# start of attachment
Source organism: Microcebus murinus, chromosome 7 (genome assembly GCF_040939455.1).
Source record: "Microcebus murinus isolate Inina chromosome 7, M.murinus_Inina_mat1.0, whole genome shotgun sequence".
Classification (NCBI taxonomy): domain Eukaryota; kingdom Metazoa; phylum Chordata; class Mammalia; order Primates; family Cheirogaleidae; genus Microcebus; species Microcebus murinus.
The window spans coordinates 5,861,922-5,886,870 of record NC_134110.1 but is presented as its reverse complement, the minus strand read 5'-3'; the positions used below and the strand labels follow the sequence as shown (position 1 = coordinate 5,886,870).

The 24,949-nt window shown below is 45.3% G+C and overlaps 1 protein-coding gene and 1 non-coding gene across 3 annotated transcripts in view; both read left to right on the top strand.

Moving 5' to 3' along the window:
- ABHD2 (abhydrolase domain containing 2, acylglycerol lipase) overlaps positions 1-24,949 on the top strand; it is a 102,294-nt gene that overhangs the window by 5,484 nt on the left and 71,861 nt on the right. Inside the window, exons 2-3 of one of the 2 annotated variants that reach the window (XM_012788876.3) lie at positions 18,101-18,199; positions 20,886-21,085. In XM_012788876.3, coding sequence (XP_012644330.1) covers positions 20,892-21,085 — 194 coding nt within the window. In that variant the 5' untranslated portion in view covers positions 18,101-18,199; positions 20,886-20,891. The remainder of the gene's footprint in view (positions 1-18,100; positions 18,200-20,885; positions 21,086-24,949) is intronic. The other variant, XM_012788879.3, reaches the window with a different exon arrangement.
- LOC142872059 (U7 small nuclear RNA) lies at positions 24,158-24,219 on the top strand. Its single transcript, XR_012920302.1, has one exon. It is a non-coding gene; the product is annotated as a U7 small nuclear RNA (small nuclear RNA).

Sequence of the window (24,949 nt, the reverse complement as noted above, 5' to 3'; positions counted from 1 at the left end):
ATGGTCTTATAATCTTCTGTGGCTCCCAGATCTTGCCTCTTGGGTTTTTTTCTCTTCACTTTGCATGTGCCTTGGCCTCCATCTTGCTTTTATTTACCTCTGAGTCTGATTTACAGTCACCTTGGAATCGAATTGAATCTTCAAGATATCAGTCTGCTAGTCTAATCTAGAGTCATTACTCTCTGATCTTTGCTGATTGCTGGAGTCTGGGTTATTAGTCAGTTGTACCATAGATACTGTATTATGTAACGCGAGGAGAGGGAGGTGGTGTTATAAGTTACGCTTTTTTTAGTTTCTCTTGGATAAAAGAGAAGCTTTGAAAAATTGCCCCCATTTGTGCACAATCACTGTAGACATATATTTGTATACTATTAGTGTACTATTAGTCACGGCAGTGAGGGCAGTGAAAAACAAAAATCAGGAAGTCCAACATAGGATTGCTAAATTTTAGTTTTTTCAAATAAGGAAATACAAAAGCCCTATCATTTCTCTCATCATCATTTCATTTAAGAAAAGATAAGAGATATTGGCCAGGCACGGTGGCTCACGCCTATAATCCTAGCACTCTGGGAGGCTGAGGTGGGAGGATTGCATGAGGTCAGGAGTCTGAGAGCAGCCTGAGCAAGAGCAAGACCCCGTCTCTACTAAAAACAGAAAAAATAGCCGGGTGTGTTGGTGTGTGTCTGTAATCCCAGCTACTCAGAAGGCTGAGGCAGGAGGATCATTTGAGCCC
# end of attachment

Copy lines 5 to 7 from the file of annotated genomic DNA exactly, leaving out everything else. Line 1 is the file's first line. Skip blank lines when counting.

The 24,949-nt window shown below is 45.3% G+C and overlaps 1 protein-coding gene and 1 non-coding gene across 3 annotated transcripts in view; both read left to right on the top strand.

Moving 5' to 3' along the window:
- ABHD2 (abhydrolase domain containing 2, acylglycerol lipase) overlaps positions 1-24,949 on the top strand; it is a 102,294-nt gene that overhangs the window by 5,484 nt on the left and 71,861 nt on the right. Inside the window, exons 2-3 of one of the 2 annotated variants that reach the window (XM_012788876.3) lie at positions 18,101-18,199; positions 20,886-21,085. In XM_012788876.3, coding sequence (XP_012644330.1) covers positions 20,892-21,085 — 194 coding nt within the window. In that variant the 5' untranslated portion in view covers positions 18,101-18,199; positions 20,886-20,891. The remainder of the gene's footprint in view (positions 1-18,100; positions 18,200-20,885; positions 21,086-24,949) is intronic. The other variant, XM_012788879.3, reaches the window with a different exon arrangement.